1. Introduction
2. Vocabulary: Zone
3. Background
4. Structure
5. Target audience
6. Development strategy
7. Game components
8. Software architecture
9. Hardware architecture
10. Hacks and bugs
11. Design considerations
12. Flexibility
13. Future entertainment
Site: Utrecht
Metamorphosis of Zone
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Zone Exploration

In the modern culture sights of abandoned factories, sombre slams and construction sites are recognised as a typical background for computer games and action movies. People are familiar with this background and could be triggered to discover the opportunity to visit and use such space in real time.

The abandoned factories were always an exiting place to visit, but what exactly could a person do is such a place - except for walking around, taking pictures and maybe finding some rusty souvenirs? Later in the 90's topology of those sites changed dramatically after being transferred into virtual space. Traps, monsters and all sorts of props peculiar to the computer game worlds enriched the dead environments and produced something we all came to know as the adventure worlds of computer games. It became dangerous, interactive and exiting.

Developing a computer game meant - first of all - designing an environment where the action takes place, while the action itself was usually restricted to shooting enemies and proceeding to the next level.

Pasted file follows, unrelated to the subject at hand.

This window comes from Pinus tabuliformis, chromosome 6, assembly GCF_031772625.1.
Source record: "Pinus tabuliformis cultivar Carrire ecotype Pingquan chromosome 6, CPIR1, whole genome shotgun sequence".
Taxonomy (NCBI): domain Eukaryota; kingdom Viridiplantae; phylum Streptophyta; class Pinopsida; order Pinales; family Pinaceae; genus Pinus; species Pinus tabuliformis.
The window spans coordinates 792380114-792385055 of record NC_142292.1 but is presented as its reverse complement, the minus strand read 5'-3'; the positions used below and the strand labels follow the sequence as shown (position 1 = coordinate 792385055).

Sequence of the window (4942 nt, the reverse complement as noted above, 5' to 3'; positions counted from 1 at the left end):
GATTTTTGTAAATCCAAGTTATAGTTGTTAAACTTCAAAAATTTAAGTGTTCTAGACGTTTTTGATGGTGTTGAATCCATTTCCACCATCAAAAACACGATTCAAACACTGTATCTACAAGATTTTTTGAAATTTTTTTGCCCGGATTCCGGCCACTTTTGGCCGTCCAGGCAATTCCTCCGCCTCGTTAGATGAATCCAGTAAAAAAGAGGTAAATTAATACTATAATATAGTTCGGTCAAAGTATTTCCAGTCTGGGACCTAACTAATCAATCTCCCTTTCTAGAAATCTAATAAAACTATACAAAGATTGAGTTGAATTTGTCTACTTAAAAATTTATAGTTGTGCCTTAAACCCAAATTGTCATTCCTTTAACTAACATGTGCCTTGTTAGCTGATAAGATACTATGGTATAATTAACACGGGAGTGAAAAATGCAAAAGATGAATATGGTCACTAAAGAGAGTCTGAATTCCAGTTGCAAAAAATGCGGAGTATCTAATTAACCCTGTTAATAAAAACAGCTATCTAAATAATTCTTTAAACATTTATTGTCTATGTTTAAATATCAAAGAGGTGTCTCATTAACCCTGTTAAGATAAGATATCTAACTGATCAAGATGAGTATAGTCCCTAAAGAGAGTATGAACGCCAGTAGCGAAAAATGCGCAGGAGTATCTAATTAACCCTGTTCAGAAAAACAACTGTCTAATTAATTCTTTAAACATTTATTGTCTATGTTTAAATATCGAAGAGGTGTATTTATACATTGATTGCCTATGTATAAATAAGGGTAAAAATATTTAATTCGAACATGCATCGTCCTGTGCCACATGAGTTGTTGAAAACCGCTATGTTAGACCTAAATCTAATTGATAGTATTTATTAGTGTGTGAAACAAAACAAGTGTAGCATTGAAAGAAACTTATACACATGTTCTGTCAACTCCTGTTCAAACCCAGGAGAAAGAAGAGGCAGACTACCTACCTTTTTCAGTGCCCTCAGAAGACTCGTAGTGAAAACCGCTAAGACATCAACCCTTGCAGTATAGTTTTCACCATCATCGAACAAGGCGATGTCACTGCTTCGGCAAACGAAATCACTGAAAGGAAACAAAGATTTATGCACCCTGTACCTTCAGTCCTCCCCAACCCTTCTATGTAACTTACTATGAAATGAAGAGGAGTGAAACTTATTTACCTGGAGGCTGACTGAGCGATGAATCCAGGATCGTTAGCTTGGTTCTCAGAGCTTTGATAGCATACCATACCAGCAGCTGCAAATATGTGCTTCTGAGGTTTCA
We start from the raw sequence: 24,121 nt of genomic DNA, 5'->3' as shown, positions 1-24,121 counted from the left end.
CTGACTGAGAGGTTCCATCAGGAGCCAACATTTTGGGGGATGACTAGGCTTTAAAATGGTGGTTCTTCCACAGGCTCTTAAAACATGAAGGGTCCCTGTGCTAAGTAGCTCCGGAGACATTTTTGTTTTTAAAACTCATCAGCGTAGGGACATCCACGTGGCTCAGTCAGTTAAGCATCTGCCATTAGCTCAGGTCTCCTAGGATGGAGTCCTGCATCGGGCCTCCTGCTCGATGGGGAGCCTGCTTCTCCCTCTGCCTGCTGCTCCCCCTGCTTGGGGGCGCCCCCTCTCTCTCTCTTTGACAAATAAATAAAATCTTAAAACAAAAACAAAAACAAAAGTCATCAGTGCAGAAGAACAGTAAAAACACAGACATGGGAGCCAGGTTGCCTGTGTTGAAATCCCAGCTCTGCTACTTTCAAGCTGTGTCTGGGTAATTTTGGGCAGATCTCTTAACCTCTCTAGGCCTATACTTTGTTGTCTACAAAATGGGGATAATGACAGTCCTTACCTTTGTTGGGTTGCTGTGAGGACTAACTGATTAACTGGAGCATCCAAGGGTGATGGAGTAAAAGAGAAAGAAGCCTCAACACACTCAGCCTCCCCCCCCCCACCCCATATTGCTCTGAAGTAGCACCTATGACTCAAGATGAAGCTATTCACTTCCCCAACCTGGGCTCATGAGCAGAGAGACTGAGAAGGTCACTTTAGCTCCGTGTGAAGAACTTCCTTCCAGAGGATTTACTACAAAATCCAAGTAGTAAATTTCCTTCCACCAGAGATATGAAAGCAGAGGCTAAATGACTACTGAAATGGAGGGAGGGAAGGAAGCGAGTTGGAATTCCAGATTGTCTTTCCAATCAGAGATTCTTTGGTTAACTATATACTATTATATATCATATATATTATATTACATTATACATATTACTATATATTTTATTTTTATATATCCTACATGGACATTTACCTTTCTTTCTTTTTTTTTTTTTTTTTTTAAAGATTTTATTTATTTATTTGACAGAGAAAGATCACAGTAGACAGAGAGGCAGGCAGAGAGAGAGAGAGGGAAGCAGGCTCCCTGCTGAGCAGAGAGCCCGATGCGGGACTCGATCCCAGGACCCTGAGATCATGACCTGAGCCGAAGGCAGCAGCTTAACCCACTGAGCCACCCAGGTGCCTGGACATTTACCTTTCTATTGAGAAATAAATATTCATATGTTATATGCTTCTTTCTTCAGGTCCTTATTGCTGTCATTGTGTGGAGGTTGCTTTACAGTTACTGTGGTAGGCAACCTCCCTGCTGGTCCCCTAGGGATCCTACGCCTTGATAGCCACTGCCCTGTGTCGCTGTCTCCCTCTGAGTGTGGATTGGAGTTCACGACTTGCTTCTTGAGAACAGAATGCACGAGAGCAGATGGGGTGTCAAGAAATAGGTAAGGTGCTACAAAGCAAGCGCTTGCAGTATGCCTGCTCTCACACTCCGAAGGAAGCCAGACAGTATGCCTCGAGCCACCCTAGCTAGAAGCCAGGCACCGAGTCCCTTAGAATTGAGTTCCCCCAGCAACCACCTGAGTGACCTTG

Virtual games become more and more sophisticated, you may wear special devices that may make you feel the action more real, but there's no substitute to the real world. We're taking the virtual reality and bringing it back to the reality. Pulling virtual reality out of the computer screen is not easy. In a real world we meet many difficulties that could be solved easily in virtual environment. The real world is not as flexible and safe, you may not "save" or "undo", your physical abilities are limited etc. There's no way to take virtual reality back into real as it is, which makes the cross between those realities something new. Many things that you couldn't think of before will appear as a result of transferring virtual reality back to our world, including those non-existing before - not in real, not in virtual.

The easy way of doing this should be simply running around at abandoned factory with toy guns, but we're talking about constructing an interactive environment which itself will trigger a player to discover, struggle and play the game we design. We want to design the most sophisticated game entertainment ever existed.

Utrecht, abandoned Cereol factory, machinery detail.

Stalker, computer game (screenshots).

Bruxels, Taxi railway station, platform. The station was destroyed in 2006, the picture was taken at the time the site was demolished.

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